Songs are being offered for $1.69 and videos for $3.39 (AUS). Rumors for iTunes Australia [macrumors.com] have been long whispered. Cited reasons for the long delay have included resistance from music labels [macrumors.com].

    According to the most recent reports, Sony BMG has not [macrumors.com] signed on to the iTunes Australia launch.

    Official launch is expected on October 25th [macrumors.com] at a media conference in Sydney.

    [Image of Australia Option in iTMS] [macrumors.com]


    Looks like it's not variable pricing [slashdot.org] as I thought it might have been. Thus, I hereby retract my "Crikey!"
  • Re:Global store? (Score:5, Informative)

    by Phroggy (441) * <slashdot3NO@SPAMphroggy.com> on Monday October 24, 2005 @09:47PM (#13868735) Homepage
    I'm sure there are numerous world branches of just about every major record label out there. What's stopping Apple from running a global iTunes Music Store?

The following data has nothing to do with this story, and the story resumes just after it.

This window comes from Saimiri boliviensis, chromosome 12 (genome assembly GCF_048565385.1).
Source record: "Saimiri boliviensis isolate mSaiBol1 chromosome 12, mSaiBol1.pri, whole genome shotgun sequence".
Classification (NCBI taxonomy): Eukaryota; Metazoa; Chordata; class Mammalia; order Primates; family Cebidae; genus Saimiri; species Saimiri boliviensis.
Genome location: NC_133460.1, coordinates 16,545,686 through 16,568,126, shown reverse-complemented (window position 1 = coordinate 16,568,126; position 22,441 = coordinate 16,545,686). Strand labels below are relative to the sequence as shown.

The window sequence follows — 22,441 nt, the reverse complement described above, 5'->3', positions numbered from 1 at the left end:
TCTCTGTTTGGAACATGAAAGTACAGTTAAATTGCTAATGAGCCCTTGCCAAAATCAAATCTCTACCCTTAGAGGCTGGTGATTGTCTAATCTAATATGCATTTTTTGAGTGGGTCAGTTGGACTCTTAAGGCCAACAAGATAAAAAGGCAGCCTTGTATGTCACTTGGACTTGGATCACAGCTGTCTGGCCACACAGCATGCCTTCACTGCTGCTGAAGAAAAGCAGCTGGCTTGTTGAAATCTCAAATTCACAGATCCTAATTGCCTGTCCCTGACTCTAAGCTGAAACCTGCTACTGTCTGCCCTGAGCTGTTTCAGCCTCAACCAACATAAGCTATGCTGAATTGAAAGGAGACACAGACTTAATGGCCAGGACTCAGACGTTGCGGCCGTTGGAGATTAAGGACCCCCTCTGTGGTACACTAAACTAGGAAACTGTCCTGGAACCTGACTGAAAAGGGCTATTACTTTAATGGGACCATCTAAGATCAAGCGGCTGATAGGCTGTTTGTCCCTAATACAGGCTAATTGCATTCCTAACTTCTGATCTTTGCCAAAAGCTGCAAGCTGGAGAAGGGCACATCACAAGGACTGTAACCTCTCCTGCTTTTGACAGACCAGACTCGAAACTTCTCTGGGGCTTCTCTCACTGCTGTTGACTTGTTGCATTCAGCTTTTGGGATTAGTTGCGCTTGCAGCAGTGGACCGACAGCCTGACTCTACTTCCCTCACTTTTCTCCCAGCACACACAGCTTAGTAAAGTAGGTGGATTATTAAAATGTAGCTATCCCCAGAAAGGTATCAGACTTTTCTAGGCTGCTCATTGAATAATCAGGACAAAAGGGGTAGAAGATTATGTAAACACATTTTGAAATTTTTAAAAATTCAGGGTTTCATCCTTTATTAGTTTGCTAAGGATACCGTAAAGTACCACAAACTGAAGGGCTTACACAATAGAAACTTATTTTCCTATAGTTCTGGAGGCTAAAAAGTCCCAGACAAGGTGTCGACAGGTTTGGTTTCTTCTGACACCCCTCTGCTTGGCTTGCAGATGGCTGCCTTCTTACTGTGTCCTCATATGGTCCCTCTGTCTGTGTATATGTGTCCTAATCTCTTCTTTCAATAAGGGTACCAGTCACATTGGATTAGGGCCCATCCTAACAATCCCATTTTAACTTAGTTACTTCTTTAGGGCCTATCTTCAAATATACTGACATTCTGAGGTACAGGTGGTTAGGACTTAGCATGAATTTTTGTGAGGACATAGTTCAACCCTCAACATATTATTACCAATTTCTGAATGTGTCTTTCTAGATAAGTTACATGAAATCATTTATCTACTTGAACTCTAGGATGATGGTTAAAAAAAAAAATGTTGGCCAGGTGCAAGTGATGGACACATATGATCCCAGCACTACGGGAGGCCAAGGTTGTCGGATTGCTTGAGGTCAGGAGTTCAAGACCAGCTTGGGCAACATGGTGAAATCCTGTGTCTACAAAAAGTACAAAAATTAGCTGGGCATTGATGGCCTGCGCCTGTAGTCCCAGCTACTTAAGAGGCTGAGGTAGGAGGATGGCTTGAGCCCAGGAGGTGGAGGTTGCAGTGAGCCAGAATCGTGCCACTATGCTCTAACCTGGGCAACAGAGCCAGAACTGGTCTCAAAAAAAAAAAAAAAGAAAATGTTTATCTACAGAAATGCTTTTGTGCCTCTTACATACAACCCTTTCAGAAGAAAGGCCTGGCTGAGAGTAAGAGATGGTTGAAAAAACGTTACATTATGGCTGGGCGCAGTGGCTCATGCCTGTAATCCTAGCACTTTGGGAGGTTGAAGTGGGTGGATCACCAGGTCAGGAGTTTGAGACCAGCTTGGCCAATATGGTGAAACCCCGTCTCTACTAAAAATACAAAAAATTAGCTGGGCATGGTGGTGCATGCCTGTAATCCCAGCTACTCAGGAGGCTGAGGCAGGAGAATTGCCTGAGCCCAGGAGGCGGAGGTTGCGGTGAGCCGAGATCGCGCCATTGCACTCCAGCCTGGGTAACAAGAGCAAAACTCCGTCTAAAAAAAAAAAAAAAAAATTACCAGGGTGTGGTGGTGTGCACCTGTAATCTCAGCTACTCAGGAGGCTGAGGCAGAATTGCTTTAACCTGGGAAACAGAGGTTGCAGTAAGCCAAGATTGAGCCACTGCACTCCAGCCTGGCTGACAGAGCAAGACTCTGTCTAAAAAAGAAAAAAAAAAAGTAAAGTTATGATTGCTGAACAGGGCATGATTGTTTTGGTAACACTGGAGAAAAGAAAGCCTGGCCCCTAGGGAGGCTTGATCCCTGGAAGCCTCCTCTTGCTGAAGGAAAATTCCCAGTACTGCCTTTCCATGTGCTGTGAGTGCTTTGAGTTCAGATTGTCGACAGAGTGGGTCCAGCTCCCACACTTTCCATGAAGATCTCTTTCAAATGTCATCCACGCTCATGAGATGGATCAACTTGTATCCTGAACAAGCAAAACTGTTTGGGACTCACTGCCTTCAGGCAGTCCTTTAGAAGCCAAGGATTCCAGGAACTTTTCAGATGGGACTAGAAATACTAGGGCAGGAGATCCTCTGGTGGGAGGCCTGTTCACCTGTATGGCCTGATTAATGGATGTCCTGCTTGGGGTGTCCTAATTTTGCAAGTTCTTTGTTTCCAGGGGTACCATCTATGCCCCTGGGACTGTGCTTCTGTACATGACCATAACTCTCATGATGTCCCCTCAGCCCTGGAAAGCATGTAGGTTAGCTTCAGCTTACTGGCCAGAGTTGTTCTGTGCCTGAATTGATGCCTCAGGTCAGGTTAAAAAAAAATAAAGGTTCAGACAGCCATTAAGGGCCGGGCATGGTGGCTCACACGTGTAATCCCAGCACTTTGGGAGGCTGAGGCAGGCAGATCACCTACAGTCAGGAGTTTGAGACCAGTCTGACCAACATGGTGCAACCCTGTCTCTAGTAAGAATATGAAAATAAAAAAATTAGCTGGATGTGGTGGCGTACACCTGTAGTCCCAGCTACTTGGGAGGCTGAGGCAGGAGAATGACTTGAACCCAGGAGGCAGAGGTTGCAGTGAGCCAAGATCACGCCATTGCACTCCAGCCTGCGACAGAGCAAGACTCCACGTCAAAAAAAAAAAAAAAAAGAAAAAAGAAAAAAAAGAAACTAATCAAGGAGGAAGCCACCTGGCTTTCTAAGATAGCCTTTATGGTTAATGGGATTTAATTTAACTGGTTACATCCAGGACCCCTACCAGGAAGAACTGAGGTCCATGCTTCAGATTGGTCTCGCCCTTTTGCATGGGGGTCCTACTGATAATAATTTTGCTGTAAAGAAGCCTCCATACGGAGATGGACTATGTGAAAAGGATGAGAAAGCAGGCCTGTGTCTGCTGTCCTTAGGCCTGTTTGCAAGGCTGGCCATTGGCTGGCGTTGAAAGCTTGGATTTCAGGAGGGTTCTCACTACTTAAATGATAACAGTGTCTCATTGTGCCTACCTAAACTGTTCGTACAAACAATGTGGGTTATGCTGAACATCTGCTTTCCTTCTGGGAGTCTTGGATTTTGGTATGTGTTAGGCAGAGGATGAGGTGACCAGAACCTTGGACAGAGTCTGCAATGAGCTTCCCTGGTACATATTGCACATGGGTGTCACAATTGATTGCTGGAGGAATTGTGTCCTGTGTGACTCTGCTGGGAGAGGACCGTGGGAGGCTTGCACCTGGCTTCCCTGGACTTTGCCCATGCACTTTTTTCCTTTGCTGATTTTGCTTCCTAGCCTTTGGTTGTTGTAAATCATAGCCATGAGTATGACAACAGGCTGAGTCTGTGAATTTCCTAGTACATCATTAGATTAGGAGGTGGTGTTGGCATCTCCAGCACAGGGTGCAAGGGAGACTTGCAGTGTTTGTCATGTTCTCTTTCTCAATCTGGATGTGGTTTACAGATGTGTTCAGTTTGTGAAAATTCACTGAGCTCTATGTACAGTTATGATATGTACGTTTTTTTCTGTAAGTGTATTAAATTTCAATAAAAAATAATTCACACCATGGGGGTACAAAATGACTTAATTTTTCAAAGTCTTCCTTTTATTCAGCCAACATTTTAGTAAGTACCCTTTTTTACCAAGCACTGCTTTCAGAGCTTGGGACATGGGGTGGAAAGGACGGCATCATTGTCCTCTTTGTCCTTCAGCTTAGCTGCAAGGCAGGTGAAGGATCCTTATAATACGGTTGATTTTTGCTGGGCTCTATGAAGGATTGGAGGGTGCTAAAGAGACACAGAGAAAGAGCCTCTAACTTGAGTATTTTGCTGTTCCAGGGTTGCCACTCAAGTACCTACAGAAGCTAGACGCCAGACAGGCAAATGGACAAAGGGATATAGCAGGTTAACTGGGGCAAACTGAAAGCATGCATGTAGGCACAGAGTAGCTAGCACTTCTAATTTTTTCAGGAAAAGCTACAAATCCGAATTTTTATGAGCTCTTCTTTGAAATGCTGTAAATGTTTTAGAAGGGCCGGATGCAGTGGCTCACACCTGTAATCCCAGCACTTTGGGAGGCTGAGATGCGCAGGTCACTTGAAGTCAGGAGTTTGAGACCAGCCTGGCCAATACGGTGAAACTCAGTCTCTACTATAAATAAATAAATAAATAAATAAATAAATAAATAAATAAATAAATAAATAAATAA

The record companies. The songs are licensed for sale in one country only. Apple would love to be able to offer their entire catalog to anybody anywhere, but the record companies won't allow that. They have to negotiate completely separate licensing agreements for each country.
  • by TheShadowHawk (789754) on Monday October 24, 2005 @09:48PM (#13868740) Homepage
    No.. the correct URL for getting music is: http://www.allofmp3.com/ [allofmp3.com]. :)
  • by ross.w (87751) <rwonderley@@@gmail...com> on Monday October 24, 2005 @10:01PM (#13868815) Journal
    Until now, an iPod was an expensive paperweight unless you were prepared to infringe copyright, which meant that it was a copyright infringement tool, which meant that it had the same legal status as a X-Box or PS-2 mod chip.

    Didn't stop them selling them though.

    You have to remember that in Australia there are no fair use rights. You do not have the right to make copies of content for personal use or even backups. People do, and they are unlikely to be prosecuted, but it is illegal.